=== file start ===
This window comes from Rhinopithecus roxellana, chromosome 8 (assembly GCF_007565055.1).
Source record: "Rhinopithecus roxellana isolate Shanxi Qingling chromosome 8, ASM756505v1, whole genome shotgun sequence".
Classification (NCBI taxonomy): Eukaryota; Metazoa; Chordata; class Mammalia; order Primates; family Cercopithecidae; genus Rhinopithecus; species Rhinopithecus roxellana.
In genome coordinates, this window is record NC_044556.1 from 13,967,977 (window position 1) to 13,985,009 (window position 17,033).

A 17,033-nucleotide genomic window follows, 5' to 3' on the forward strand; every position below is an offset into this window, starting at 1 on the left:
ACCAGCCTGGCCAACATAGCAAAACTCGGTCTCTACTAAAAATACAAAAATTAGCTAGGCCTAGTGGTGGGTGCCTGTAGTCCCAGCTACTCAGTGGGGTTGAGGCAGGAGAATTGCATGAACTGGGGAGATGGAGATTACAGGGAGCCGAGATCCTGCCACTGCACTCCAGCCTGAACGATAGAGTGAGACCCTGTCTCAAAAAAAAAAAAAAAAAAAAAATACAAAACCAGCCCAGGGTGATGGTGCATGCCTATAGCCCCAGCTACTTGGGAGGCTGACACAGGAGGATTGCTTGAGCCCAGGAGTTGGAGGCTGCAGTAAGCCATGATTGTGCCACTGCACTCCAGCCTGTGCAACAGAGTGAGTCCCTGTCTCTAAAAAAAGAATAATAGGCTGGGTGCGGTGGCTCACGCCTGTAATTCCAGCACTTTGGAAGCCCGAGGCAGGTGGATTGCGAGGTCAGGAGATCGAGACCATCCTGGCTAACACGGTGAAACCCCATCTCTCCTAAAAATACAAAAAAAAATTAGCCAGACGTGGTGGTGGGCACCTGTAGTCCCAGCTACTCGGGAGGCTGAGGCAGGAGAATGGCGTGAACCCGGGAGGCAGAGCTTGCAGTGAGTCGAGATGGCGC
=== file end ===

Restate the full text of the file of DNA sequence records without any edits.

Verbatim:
This window comes from Rhinopithecus roxellana, chromosome 8 (assembly GCF_007565055.1).
Source record: "Rhinopithecus roxellana isolate Shanxi Qingling chromosome 8, ASM756505v1, whole genome shotgun sequence".
Classification (NCBI taxonomy): Eukaryota; Metazoa; Chordata; class Mammalia; order Primates; family Cercopithecidae; genus Rhinopithecus; species Rhinopithecus roxellana.
In genome coordinates, this window is record NC_044556.1 from 13,967,977 (window position 1) to 13,985,009 (window position 17,033).

A 17,033-nucleotide genomic window follows, 5' to 3' on the forward strand; every position below is an offset into this window, starting at 1 on the left:
ACCAGCCTGGCCAACATAGCAAAACTCGGTCTCTACTAAAAATACAAAAATTAGCTAGGCCTAGTGGTGGGTGCCTGTAGTCCCAGCTACTCAGTGGGGTTGAGGCAGGAGAATTGCATGAACTGGGGAGATGGAGATTACAGGGAGCCGAGATCCTGCCACTGCACTCCAGCCTGAACGATAGAGTGAGACCCTGTCTCAAAAAAAAAAAAAAAAAAAAAATACAAAACCAGCCCAGGGTGATGGTGCATGCCTATAGCCCCAGCTACTTGGGAGGCTGACACAGGAGGATTGCTTGAGCCCAGGAGTTGGAGGCTGCAGTAAGCCATGATTGTGCCACTGCACTCCAGCCTGTGCAACAGAGTGAGTCCCTGTCTCTAAAAAAAGAATAATAGGCTGGGTGCGGTGGCTCACGCCTGTAATTCCAGCACTTTGGAAGCCCGAGGCAGGTGGATTGCGAGGTCAGGAGATCGAGACCATCCTGGCTAACACGGTGAAACCCCATCTCTCCTAAAAATACAAAAAAAAATTAGCCAGACGTGGTGGTGGGCACCTGTAGTCCCAGCTACTCGGGAGGCTGAGGCAGGAGAATGGCGTGAACCCGGGAGGCAGAGCTTGCAGTGAGTCGAGATGGCGC